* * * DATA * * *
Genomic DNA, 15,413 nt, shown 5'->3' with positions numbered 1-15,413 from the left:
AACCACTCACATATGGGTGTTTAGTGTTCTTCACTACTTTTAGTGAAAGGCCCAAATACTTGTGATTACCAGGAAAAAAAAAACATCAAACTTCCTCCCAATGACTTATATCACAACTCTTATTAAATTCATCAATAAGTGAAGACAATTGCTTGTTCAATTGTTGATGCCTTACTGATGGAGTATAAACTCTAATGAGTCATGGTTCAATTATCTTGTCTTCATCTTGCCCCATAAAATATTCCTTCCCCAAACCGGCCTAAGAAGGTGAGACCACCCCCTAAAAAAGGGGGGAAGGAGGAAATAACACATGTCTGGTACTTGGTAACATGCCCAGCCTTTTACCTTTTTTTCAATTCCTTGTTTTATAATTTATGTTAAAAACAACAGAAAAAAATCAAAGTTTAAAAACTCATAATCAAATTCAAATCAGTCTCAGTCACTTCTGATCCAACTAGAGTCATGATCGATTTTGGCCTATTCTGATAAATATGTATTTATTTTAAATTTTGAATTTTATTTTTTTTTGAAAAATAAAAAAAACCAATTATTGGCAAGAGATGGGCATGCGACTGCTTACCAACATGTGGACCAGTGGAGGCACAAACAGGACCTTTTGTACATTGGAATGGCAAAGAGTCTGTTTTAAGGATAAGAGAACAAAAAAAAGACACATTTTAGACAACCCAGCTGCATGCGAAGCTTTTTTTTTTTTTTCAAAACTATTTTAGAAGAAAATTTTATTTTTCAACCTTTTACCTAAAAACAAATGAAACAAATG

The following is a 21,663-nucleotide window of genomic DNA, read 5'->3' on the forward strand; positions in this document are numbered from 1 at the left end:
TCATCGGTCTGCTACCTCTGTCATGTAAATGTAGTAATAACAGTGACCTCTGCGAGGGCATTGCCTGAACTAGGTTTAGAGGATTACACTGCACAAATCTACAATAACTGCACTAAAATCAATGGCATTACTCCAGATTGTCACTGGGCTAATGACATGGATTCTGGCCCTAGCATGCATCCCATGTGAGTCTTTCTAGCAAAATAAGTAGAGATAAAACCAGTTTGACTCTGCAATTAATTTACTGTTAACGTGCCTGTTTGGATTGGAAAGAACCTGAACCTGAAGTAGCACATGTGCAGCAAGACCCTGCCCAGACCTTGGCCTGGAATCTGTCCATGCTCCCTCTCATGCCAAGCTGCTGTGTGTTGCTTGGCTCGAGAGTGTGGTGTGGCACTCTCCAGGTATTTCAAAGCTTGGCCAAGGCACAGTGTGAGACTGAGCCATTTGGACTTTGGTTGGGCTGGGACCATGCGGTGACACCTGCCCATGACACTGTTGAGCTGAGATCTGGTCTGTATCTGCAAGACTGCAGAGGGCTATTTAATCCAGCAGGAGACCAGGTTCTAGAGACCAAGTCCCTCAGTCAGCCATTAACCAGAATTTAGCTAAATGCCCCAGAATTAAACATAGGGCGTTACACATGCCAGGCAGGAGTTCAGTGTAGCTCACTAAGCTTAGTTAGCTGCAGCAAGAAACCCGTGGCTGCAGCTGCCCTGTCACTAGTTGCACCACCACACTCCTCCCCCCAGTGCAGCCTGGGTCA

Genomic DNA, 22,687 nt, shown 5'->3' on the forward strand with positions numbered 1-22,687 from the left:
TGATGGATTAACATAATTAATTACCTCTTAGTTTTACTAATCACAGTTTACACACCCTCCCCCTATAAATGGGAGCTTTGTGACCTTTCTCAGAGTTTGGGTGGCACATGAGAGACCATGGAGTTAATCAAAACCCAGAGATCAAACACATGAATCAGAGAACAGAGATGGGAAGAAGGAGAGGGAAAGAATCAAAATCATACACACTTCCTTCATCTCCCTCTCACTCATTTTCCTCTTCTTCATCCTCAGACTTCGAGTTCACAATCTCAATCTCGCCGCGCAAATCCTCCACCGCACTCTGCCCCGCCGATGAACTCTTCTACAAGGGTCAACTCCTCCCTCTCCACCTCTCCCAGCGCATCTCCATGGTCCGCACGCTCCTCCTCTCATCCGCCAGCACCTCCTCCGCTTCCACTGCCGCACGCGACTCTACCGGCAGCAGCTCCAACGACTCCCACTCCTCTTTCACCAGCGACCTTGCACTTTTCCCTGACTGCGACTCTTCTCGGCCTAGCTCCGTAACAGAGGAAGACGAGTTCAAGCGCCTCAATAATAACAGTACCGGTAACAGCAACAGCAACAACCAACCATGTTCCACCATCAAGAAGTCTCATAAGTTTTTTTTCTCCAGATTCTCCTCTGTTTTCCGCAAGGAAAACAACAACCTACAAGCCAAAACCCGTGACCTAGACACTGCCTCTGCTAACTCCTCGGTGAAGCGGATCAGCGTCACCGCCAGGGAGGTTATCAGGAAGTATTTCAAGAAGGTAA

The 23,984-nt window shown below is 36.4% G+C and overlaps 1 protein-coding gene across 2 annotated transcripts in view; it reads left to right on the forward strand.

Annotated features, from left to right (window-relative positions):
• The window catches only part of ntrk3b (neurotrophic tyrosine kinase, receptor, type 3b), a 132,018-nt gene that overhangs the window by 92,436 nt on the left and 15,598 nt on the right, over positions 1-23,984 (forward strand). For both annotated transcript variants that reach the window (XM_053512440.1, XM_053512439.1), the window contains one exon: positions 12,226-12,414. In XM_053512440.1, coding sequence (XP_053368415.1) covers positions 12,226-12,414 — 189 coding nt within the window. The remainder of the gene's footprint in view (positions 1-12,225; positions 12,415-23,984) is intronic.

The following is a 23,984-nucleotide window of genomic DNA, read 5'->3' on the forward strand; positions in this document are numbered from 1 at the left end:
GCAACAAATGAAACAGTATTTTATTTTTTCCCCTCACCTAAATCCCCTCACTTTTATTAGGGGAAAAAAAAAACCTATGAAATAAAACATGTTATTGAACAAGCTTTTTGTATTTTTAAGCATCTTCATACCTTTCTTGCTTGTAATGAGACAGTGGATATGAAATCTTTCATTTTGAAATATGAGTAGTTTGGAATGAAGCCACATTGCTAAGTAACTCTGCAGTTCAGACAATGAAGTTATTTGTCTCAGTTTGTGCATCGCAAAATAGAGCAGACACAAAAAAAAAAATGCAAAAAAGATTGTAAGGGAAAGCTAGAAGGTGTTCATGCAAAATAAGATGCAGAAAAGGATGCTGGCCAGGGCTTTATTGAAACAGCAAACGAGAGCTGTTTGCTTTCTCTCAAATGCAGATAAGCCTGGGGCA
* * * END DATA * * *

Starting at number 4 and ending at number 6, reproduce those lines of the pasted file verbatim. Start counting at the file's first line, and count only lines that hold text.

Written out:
TCATCGGTCTGCTACCTCTGTCATGTAAATGTAGTAATAACAGTGACCTCTGCGAGGGCATTGCCTGAACTAGGTTTAGAGGATTACACTGCACAAATCTACAATAACTGCACTAAAATCAATGGCATTACTCCAGATTGTCACTGGGCTAATGACATGGATTCTGGCCCTAGCATGCATCCCATGTGAGTCTTTCTAGCAAAATAAGTAGAGATAAAACCAGTTTGACTCTGCAATTAATTTACTGTTAACGTGCCTGTTTGGATTGGAAAGAACCTGAACCTGAAGTAGCACATGTGCAGCAAGACCCTGCCCAGACCTTGGCCTGGAATCTGTCCATGCTCCCTCTCATGCCAAGCTGCTGTGTGTTGCTTGGCTCGAGAGTGTGGTGTGGCACTCTCCAGGTATTTCAAAGCTTGGCCAAGGCACAGTGTGAGACTGAGCCATTTGGACTTTGGTTGGGCTGGGACCATGCGGTGACACCTGCCCATGACACTGTTGAGCTGAGATCTGGTCTGTATCTGCAAGACTGCAGAGGGCTATTTAATCCAGCAGGAGACCAGGTTCTAGAGACCAAGTCCCTCAGTCAGCCATTAACCAGAATTTAGCTAAATGCCCCAGAATTAAACATAGGGCGTTACACATGCCAGGCAGGAGTTCAGTGTAGCTCACTAAGCTTAGTTAGCTGCAGCAAGAAACCCGTGGCTGCAGCTGCCCTGTCACTAGTTGCACCACCACACTCCTCCCCCCAGTGCAGCCTGGGTCA

Genomic DNA, 22,687 nt, shown 5'->3' on the forward strand with positions numbered 1-22,687 from the left:
TGATGGATTAACATAATTAATTACCTCTTAGTTTTACTAATCACAGTTTACACACCCTCCCCCTATAAATGGGAGCTTTGTGACCTTTCTCAGAGTTTGGGTGGCACATGAGAGACCATGGAGTTAATCAAAACCCAGAGATCAAACACATGAATCAGAGAACAGAGATGGGAAGAAGGAGAGGGAAAGAATCAAAATCATACACACTTCCTTCATCTCCCTCTCACTCATTTTCCTCTTCTTCATCCTCAGACTTCGAGTTCACAATCTCAATCTCGCCGCGCAAATCCTCCACCGCACTCTGCCCCGCCGATGAACTCTTCTACAAGGGTCAACTCCTCCCTCTCCACCTCTCCCAGCGCATCTCCATGGTCCGCACGCTCCTCCTCTCATCCGCCAGCACCTCCTCCGCTTCCACTGCCGCACGCGACTCTACCGGCAGCAGCTCCAACGACTCCCACTCCTCTTTCACCAGCGACCTTGCACTTTTCCCTGACTGCGACTCTTCTCGGCCTAGCTCCGTAACAGAGGAAGACGAGTTCAAGCGCCTCAATAATAACAGTACCGGTAACAGCAACAGCAACAACCAACCATGTTCCACCATCAAGAAGTCTCATAAGTTTTTTTTCTCCAGATTCTCCTCTGTTTTCCGCAAGGAAAACAACAACCTACAAGCCAAAACCCGTGACCTAGACACTGCCTCTGCTAACTCCTCGGTGAAGCGGATCAGCGTCACCGCCAGGGAGGTTATCAGGAAGTATTTCAAGAAGGTAA